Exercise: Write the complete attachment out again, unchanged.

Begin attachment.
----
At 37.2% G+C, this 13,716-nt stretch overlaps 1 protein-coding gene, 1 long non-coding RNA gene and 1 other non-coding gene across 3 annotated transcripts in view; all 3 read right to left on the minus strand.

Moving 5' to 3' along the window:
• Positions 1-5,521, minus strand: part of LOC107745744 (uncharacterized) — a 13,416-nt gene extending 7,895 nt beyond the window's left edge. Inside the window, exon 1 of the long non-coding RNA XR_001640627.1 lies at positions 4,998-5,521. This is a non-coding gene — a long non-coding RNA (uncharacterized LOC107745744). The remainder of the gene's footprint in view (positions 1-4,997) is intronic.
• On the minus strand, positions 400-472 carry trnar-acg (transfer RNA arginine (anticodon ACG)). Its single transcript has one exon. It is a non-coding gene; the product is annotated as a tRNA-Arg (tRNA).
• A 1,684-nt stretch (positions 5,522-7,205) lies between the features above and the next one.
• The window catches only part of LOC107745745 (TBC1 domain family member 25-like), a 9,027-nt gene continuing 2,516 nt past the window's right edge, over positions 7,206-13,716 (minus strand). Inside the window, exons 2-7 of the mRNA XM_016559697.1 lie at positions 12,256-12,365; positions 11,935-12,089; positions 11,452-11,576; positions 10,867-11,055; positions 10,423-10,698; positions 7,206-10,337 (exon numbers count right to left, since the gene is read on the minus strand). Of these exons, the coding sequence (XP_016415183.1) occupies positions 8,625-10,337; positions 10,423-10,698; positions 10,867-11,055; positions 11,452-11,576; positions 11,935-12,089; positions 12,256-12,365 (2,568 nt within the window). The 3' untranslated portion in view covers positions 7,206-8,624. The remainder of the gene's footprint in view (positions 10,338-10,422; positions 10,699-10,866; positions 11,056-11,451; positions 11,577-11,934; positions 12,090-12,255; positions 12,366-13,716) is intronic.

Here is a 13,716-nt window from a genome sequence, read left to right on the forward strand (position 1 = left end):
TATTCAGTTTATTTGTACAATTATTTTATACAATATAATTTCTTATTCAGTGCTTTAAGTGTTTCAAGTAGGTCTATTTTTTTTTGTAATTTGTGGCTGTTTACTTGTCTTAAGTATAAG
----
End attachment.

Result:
At 37.2% G+C, this 13,716-nt stretch overlaps 1 protein-coding gene, 1 long non-coding RNA gene and 1 other non-coding gene across 3 annotated transcripts in view; all 3 read right to left on the minus strand.

Moving 5' to 3' along the window:
• Positions 1-5,521, minus strand: part of LOC107745744 (uncharacterized) — a 13,416-nt gene extending 7,895 nt beyond the window's left edge. Inside the window, exon 1 of the long non-coding RNA XR_001640627.1 lies at positions 4,998-5,521. This is a non-coding gene — a long non-coding RNA (uncharacterized LOC107745744). The remainder of the gene's footprint in view (positions 1-4,997) is intronic.
• On the minus strand, positions 400-472 carry trnar-acg (transfer RNA arginine (anticodon ACG)). Its single transcript has one exon. It is a non-coding gene; the product is annotated as a tRNA-Arg (tRNA).
• A 1,684-nt stretch (positions 5,522-7,205) lies between the features above and the next one.
• The window catches only part of LOC107745745 (TBC1 domain family member 25-like), a 9,027-nt gene continuing 2,516 nt past the window's right edge, over positions 7,206-13,716 (minus strand). Inside the window, exons 2-7 of the mRNA XM_016559697.1 lie at positions 12,256-12,365; positions 11,935-12,089; positions 11,452-11,576; positions 10,867-11,055; positions 10,423-10,698; positions 7,206-10,337 (exon numbers count right to left, since the gene is read on the minus strand). Of these exons, the coding sequence (XP_016415183.1) occupies positions 8,625-10,337; positions 10,423-10,698; positions 10,867-11,055; positions 11,452-11,576; positions 11,935-12,089; positions 12,256-12,365 (2,568 nt within the window). The 3' untranslated portion in view covers positions 7,206-8,624. The remainder of the gene's footprint in view (positions 10,338-10,422; positions 10,699-10,866; positions 11,056-11,451; positions 11,577-11,934; positions 12,090-12,255; positions 12,366-13,716) is intronic.

Here is a 13,716-nt window from a genome sequence, read left to right on the forward strand (position 1 = left end):
TATTCAGTTTATTTGTACAATTATTTTATACAATATAATTTCTTATTCAGTGCTTTAAGTGTTTCAAGTAGGTCTATTTTTTTTTGTAATTTGTGGCTGTTTACTTGTCTTAAGTATAAG